Ex-Interpol chief admits receiving bribes: Chinese media
Iran Press TV
Thu Jun 20, 2019 08:04AM
Former chief of the International Criminal Police Organization, or Interpol, Chinese national Meng Hongwei, has pleaded guilty to receiving more than two million dollars in bribes, China says, some eight months after he was placed under investigation on suspicion of bribery.
According to a report by China's official People's Daily, Meng pleaded guilty to receiving 14.5 million yuan (2.1 million dollars) in bribes as he stood trial at a court in China's northern city of Tianjin on Thursday.
It further said that Meng, who was also China's former vice minister for public security, "showed repentance" during the hearing, adding that the court would announce its verdict at a later date.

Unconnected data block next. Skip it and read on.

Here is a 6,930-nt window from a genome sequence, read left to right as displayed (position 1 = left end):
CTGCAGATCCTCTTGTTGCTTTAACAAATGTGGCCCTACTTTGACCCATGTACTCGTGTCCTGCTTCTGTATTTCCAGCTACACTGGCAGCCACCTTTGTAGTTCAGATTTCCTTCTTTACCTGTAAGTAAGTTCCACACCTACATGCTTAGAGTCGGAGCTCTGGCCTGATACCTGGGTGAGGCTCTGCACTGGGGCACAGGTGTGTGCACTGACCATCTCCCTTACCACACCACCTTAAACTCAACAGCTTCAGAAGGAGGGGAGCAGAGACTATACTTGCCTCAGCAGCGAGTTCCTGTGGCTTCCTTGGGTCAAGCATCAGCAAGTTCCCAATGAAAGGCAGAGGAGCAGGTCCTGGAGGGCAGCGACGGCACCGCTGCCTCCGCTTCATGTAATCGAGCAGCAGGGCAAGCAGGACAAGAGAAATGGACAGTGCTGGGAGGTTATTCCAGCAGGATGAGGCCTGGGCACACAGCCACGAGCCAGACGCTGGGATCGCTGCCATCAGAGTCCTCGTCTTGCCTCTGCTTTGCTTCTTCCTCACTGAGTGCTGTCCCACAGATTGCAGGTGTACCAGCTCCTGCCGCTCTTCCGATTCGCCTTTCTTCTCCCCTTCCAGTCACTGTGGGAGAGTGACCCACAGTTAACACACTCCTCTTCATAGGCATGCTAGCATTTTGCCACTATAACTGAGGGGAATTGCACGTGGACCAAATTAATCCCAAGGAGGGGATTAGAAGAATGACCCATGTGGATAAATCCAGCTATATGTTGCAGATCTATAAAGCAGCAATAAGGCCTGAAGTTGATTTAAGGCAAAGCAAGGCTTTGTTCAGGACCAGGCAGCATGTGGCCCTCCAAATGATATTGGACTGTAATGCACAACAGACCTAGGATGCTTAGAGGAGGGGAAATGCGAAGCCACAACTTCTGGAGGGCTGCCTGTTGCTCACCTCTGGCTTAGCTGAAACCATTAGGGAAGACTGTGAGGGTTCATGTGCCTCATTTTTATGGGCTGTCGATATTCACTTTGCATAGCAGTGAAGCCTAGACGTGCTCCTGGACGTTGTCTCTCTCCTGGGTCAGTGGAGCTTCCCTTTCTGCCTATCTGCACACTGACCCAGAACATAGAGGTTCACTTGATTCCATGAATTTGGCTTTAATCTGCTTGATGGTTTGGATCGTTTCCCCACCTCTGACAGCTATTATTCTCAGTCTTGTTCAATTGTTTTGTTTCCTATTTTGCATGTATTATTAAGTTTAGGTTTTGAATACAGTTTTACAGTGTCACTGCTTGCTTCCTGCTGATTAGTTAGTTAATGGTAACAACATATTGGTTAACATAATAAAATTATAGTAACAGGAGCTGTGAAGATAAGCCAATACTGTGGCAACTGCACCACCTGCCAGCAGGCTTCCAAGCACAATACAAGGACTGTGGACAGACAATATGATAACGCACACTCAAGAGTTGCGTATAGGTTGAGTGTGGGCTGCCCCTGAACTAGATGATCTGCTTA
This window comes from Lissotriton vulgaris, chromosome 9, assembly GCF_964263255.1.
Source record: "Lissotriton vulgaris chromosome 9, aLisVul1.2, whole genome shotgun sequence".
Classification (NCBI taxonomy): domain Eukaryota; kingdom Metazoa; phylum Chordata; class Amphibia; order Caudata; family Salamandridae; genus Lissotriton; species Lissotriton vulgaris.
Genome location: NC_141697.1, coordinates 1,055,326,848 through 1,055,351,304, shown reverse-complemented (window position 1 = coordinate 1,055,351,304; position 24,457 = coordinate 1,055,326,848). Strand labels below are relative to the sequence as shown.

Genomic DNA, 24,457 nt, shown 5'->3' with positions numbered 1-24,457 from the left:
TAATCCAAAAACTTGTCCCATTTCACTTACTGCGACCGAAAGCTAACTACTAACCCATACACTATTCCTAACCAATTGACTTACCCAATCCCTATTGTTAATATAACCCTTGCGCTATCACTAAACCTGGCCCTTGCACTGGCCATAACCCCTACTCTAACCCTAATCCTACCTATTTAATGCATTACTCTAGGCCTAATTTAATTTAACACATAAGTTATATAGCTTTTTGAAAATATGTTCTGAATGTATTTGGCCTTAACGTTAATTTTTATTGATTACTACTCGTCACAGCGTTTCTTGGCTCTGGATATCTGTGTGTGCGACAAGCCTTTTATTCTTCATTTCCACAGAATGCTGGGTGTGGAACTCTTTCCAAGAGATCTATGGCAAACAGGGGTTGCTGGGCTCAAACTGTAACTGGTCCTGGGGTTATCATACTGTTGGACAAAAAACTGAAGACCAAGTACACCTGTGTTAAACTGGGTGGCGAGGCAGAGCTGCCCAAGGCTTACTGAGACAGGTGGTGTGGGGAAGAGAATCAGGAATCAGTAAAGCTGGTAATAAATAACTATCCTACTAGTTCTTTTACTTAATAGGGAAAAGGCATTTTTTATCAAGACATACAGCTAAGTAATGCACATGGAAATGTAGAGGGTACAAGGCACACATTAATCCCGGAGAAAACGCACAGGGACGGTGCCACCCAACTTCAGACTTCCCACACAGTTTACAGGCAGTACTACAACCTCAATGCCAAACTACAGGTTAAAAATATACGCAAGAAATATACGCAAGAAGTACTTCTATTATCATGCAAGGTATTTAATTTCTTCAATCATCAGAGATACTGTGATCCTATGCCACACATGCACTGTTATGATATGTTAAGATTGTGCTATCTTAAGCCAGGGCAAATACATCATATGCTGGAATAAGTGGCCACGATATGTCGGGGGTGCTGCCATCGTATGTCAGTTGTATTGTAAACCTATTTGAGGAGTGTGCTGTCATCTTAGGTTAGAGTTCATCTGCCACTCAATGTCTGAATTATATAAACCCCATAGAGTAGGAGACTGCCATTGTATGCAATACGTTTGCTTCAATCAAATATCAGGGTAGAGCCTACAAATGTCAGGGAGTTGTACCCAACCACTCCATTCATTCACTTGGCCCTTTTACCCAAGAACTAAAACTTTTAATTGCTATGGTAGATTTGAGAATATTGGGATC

Meng's wife, who has been granted asylum in France, has said the charges against her husband are politically motivated.
Meng left Lyon, France, where Interpol is headquartered, in September last year, prompting a media fanfare about his disappearance. A month later, China's anti-corruption watchdog, the National Supervisory Commission, said he was under probe on suspicion of "violating the law."
Soon after the watchdog's announcement, Interpol said it had received Meng's resignation "with immediate effect," and that the body would elect a new president at its general assembly next month.
The 65-year-old has lived with his wife and two children in France since being elected Interpol president in 2016.
Founded in 1923, the Interpol acts as a network linking the law enforcement agencies of its members, but it does not possess agents of its own with powers of arrest.
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